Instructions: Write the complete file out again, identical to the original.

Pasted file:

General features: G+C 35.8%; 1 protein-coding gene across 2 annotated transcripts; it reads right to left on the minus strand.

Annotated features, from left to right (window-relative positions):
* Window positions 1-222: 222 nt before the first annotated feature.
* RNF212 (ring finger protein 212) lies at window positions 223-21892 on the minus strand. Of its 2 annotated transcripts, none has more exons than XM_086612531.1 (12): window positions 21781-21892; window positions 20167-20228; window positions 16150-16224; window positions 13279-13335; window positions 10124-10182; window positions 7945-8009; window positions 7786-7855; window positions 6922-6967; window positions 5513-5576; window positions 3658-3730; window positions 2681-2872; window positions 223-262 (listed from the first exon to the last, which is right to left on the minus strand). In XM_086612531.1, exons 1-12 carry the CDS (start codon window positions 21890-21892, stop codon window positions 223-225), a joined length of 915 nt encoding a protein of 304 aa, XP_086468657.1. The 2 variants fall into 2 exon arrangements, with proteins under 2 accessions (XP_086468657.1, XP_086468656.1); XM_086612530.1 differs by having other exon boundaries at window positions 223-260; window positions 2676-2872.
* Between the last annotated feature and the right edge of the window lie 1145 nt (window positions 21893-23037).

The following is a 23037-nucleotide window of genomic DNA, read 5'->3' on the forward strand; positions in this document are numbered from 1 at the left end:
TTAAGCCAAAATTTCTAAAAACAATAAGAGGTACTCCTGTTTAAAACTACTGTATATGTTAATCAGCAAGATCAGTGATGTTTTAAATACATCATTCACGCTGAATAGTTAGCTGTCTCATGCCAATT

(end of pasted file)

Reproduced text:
General features: G+C 35.8%; 1 protein-coding gene across 2 annotated transcripts; it reads right to left on the minus strand.

Annotated features, from left to right (window-relative positions):
* Window positions 1-222: 222 nt before the first annotated feature.
* RNF212 (ring finger protein 212) lies at window positions 223-21892 on the minus strand. Of its 2 annotated transcripts, none has more exons than XM_086612531.1 (12): window positions 21781-21892; window positions 20167-20228; window positions 16150-16224; window positions 13279-13335; window positions 10124-10182; window positions 7945-8009; window positions 7786-7855; window positions 6922-6967; window positions 5513-5576; window positions 3658-3730; window positions 2681-2872; window positions 223-262 (listed from the first exon to the last, which is right to left on the minus strand). In XM_086612531.1, exons 1-12 carry the CDS (start codon window positions 21890-21892, stop codon window positions 223-225), a joined length of 915 nt encoding a protein of 304 aa, XP_086468657.1. The 2 variants fall into 2 exon arrangements, with proteins under 2 accessions (XP_086468657.1, XP_086468656.1); XM_086612530.1 differs by having other exon boundaries at window positions 223-260; window positions 2676-2872.
* Between the last annotated feature and the right edge of the window lie 1145 nt (window positions 21893-23037).

The following is a 23037-nucleotide window of genomic DNA, read 5'->3' on the forward strand; positions in this document are numbered from 1 at the left end:
TTAAGCCAAAATTTCTAAAAACAATAAGAGGTACTCCTGTTTAAAACTACTGTATATGTTAATCAGCAAGATCAGTGATGTTTTAAATACATCATTCACGCTGAATAGTTAGCTGTCTCATGCCAATT